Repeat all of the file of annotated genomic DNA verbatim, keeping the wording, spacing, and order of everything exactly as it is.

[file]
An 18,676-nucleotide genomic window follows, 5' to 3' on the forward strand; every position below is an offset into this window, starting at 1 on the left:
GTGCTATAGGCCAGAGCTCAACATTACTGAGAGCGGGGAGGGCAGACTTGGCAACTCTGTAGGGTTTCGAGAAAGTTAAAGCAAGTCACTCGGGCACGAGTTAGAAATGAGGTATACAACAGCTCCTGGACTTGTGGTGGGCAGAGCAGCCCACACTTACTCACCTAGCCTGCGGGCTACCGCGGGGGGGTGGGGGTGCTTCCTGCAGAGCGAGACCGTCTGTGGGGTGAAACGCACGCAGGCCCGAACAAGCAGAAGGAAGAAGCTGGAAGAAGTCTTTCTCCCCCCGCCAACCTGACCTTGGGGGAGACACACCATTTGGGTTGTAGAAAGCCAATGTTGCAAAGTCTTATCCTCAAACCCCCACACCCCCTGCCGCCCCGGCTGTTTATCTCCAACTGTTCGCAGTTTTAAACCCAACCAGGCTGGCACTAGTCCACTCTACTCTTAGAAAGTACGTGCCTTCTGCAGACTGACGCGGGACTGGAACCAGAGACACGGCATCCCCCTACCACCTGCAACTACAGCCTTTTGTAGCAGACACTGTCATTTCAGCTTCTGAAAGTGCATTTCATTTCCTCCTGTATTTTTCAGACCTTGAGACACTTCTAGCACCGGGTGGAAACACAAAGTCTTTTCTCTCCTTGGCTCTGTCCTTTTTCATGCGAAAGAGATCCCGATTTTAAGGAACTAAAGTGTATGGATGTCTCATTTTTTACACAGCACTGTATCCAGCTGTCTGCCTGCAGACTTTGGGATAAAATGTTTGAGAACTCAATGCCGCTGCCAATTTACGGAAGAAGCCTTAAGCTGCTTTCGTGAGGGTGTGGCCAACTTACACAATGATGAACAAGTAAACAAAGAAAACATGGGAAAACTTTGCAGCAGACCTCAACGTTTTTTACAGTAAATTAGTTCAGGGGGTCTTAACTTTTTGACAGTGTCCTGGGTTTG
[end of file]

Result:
An 18,676-nucleotide genomic window follows, 5' to 3' on the forward strand; every position below is an offset into this window, starting at 1 on the left:
GTGCTATAGGCCAGAGCTCAACATTACTGAGAGCGGGGAGGGCAGACTTGGCAACTCTGTAGGGTTTCGAGAAAGTTAAAGCAAGTCACTCGGGCACGAGTTAGAAATGAGGTATACAACAGCTCCTGGACTTGTGGTGGGCAGAGCAGCCCACACTTACTCACCTAGCCTGCGGGCTACCGCGGGGGGGTGGGGGTGCTTCCTGCAGAGCGAGACCGTCTGTGGGGTGAAACGCACGCAGGCCCGAACAAGCAGAAGGAAGAAGCTGGAAGAAGTCTTTCTCCCCCCGCCAACCTGACCTTGGGGGAGACACACCATTTGGGTTGTAGAAAGCCAATGTTGCAAAGTCTTATCCTCAAACCCCCACACCCCCTGCCGCCCCGGCTGTTTATCTCCAACTGTTCGCAGTTTTAAACCCAACCAGGCTGGCACTAGTCCACTCTACTCTTAGAAAGTACGTGCCTTCTGCAGACTGACGCGGGACTGGAACCAGAGACACGGCATCCCCCTACCACCTGCAACTACAGCCTTTTGTAGCAGACACTGTCATTTCAGCTTCTGAAAGTGCATTTCATTTCCTCCTGTATTTTTCAGACCTTGAGACACTTCTAGCACCGGGTGGAAACACAAAGTCTTTTCTCTCCTTGGCTCTGTCCTTTTTCATGCGAAAGAGATCCCGATTTTAAGGAACTAAAGTGTATGGATGTCTCATTTTTTACACAGCACTGTATCCAGCTGTCTGCCTGCAGACTTTGGGATAAAATGTTTGAGAACTCAATGCCGCTGCCAATTTACGGAAGAAGCCTTAAGCTGCTTTCGTGAGGGTGTGGCCAACTTACACAATGATGAACAAGTAAACAAAGAAAACATGGGAAAACTTTGCAGCAGACCTCAACGTTTTTTACAGTAAATTAGTTCAGGGGGTCTTAACTTTTTGACAGTGTCCTGGGTTTG